The NBAA has joined a coalition of organisations representing leading aerospace manufacturers, airlines, pilots and operators in calling for a delay to the deployment of 5G technologies to the C-band until the safety and efficiency of the National Airspace System (NAS) is ensured.
In a letter to the National Economic Council, the coalition urges collaboration with the Federal Communications Commission (FCC) and the FAA to convene a joint industry working group to bring the aviation and telecommunications industries together to find a long-term solution that will protect the flying public by ensuring radio altimeters operate accurately while allowing 5G to roll out safely.
The discussions between the FAA and the Federal Communications Commission focus on potential interference with aircraft radio altimeters that operate in the 4.0 GHz - 4.2 GHz range caused by the terrestrial carriers' 5G use of C-Band spectrum in the 3.7 to 3.98 GHz range.
“We believe it is incumbent on the National Economic Council to work with the FCC and FAA to convene a joint industry working group and continue to delay the deployment of 5G technologies in this band until the safety and efficiency of the NAS is ensured. The goal of this working group would be to reach acceptable mitigations,” they write. “Aviation will not be able to maintain the current level of public safety and economic activity without support from the Biden-Harris Administration and the implementation of mitigations by the cellular industry.”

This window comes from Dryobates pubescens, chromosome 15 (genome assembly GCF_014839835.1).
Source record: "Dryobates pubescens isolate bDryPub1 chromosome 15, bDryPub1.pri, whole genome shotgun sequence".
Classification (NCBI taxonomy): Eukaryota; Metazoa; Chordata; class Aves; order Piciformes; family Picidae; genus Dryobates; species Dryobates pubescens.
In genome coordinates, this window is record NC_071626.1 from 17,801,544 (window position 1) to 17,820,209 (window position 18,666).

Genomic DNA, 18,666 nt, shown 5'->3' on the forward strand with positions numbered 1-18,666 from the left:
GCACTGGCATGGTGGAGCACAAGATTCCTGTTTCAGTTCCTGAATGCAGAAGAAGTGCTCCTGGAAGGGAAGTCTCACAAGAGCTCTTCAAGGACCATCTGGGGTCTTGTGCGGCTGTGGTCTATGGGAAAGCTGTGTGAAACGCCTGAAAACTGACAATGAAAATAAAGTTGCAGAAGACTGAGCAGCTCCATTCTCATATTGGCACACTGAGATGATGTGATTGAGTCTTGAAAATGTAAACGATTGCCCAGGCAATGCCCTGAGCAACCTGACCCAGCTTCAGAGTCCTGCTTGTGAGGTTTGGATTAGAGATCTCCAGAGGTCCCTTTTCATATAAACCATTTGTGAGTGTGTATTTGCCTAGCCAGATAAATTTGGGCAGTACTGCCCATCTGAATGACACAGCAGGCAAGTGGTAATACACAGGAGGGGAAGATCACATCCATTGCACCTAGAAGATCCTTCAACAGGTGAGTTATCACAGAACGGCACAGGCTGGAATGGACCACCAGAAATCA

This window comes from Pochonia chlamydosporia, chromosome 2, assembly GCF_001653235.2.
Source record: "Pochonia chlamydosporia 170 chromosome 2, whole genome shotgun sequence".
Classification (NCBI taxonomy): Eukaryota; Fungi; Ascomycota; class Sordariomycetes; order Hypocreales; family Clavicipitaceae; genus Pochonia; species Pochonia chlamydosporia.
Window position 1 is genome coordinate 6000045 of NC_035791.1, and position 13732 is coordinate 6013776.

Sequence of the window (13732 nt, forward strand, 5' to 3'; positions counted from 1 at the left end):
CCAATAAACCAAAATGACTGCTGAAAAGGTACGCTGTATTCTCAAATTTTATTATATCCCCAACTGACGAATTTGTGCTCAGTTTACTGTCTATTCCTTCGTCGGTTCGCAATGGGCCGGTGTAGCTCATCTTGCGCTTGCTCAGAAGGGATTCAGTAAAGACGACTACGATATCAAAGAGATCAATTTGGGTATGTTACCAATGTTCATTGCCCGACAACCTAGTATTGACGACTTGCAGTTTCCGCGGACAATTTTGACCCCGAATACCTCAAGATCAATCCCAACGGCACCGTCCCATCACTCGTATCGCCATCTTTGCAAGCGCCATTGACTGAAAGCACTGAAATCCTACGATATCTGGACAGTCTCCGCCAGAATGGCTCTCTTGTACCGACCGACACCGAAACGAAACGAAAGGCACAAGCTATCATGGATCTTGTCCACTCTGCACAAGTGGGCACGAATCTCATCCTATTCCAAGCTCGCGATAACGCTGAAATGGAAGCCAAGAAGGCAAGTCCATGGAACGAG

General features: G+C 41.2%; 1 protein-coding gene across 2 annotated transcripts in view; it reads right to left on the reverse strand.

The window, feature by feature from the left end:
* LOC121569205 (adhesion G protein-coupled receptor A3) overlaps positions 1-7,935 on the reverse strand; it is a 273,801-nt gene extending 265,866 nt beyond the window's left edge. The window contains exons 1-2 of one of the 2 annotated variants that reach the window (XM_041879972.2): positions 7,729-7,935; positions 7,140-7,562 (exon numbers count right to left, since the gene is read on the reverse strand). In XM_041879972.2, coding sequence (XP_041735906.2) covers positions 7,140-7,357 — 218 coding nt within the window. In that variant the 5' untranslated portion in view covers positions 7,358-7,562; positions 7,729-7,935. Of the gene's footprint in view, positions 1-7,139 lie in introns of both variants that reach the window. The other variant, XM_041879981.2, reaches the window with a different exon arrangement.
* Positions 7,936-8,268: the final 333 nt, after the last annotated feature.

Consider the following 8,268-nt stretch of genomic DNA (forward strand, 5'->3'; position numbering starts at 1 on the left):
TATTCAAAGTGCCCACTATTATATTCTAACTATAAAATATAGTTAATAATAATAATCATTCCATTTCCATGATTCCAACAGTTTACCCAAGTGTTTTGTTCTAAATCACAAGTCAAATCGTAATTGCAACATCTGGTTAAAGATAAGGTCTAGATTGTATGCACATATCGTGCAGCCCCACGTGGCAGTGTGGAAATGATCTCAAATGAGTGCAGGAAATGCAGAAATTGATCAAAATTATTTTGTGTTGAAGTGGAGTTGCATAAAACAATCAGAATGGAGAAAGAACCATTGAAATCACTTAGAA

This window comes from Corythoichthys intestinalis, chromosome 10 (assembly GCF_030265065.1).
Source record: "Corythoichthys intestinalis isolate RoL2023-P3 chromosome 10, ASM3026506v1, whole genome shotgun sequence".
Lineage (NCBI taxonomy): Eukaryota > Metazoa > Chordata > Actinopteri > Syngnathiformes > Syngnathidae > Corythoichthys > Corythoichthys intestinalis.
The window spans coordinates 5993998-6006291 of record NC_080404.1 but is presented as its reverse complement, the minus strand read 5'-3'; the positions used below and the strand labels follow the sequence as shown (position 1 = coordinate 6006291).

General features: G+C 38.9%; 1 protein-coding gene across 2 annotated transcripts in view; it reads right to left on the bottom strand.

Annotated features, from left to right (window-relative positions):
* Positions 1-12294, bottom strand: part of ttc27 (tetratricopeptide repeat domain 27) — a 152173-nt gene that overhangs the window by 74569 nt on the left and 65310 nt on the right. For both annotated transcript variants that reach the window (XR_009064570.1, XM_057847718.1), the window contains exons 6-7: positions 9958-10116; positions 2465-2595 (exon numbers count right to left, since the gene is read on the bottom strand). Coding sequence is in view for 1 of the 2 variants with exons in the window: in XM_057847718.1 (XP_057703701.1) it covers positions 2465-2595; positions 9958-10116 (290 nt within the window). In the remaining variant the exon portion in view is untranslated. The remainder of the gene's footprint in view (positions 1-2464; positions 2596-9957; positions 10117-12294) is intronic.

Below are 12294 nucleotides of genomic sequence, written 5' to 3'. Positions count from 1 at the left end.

“NBAA remains committed to working with regulators and our industry partners to identify workable solutions for all parties,” says Heidi Williams, NBAA senior director for air traffic services and infrastructure. “While high-speed data and communications hold many benefits, we must first and foremost ensure such systems do not compromise the safety and integrity of operations within our national airspace system.”
Gogo Business Aviation has dissmissed the potential of planned radio frequencies for its 5G networks interfering with aeronautical services.
Commenting on the issue Sergio Aguirre, president of Gogo Business Aviation: “Gogo has never used the frequencies under discussion, nor do we plan to use those frequencies for our 5G network. The spectrum bands used by Gogo, currently and following the launch of our 5G network, have been in use for decades and have never been shown to interfere with aeronautical services.”
For its 5G network Gogo plans to use 4 MHz of spectrum it owns in the 800 MHz band and additional unlicensed spectrum in the 2.423 GHz to 2.475 GHz range, which it says has sufficient spacing from the radio altimeter operating range to preclude any interference by the Gogo 5G system.
Joining NBAA on the letter are the Aerospace Industries Association, Aerospace Vehicle Systems Institute, the Air Line Pilots Association International, the Airborne Public Safety Association, Airbus, the Aircraft Electronics Association, the Aircraft Owners & Pilots Association, Airlines for America, Aviation Spectrum Resources, the Boeing Company, the Cargo Airline Association, Collins Aerospace, the Experimental Aircraft Association, Free Flight Systems, the General Aviation Manufacturers Association, Garmin International, the Helicopter Association International, Honeywell International, the International Air Transport Association, the National Air Carrier Association and the Regional Airline Association.